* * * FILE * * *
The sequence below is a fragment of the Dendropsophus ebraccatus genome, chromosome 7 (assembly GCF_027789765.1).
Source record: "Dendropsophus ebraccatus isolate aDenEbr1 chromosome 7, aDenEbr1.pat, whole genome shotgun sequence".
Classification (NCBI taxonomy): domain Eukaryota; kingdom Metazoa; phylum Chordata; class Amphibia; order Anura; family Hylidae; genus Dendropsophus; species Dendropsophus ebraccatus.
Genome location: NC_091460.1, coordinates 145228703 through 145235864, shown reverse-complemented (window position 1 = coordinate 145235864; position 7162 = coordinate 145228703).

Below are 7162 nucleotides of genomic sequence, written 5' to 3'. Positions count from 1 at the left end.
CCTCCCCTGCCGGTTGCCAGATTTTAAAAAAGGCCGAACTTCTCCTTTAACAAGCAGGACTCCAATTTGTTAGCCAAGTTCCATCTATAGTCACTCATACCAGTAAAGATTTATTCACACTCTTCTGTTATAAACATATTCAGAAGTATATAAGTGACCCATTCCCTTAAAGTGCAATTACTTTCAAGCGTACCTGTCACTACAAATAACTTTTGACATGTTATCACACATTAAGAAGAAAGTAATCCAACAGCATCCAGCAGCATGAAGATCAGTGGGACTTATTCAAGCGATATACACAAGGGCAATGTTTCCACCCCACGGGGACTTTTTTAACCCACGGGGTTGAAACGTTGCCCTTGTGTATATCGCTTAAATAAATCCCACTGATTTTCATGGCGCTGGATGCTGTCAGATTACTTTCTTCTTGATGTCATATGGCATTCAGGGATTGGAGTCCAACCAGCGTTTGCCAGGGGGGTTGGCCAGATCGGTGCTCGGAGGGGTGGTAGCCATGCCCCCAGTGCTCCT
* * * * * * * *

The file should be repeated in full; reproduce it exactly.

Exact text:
The sequence below is a fragment of the Dendropsophus ebraccatus genome, chromosome 7 (assembly GCF_027789765.1).
Source record: "Dendropsophus ebraccatus isolate aDenEbr1 chromosome 7, aDenEbr1.pat, whole genome shotgun sequence".
Classification (NCBI taxonomy): domain Eukaryota; kingdom Metazoa; phylum Chordata; class Amphibia; order Anura; family Hylidae; genus Dendropsophus; species Dendropsophus ebraccatus.
Genome location: NC_091460.1, coordinates 145228703 through 145235864, shown reverse-complemented (window position 1 = coordinate 145235864; position 7162 = coordinate 145228703).

Below are 7162 nucleotides of genomic sequence, written 5' to 3'. Positions count from 1 at the left end.
CCTCCCCTGCCGGTTGCCAGATTTTAAAAAAGGCCGAACTTCTCCTTTAACAAGCAGGACTCCAATTTGTTAGCCAAGTTCCATCTATAGTCACTCATACCAGTAAAGATTTATTCACACTCTTCTGTTATAAACATATTCAGAAGTATATAAGTGACCCATTCCCTTAAAGTGCAATTACTTTCAAGCGTACCTGTCACTACAAATAACTTTTGACATGTTATCACACATTAAGAAGAAAGTAATCCAACAGCATCCAGCAGCATGAAGATCAGTGGGACTTATTCAAGCGATATACACAAGGGCAATGTTTCCACCCCACGGGGACTTTTTTAACCCACGGGGTTGAAACGTTGCCCTTGTGTATATCGCTTAAATAAATCCCACTGATTTTCATGGCGCTGGATGCTGTCAGATTACTTTCTTCTTGATGTCATATGGCATTCAGGGATTGGAGTCCAACCAGCGTTTGCCAGGGGGGTTGGCCAGATCGGTGCTCGGAGGGGTGGTAGCCATGCCCCCAGTGCTCCT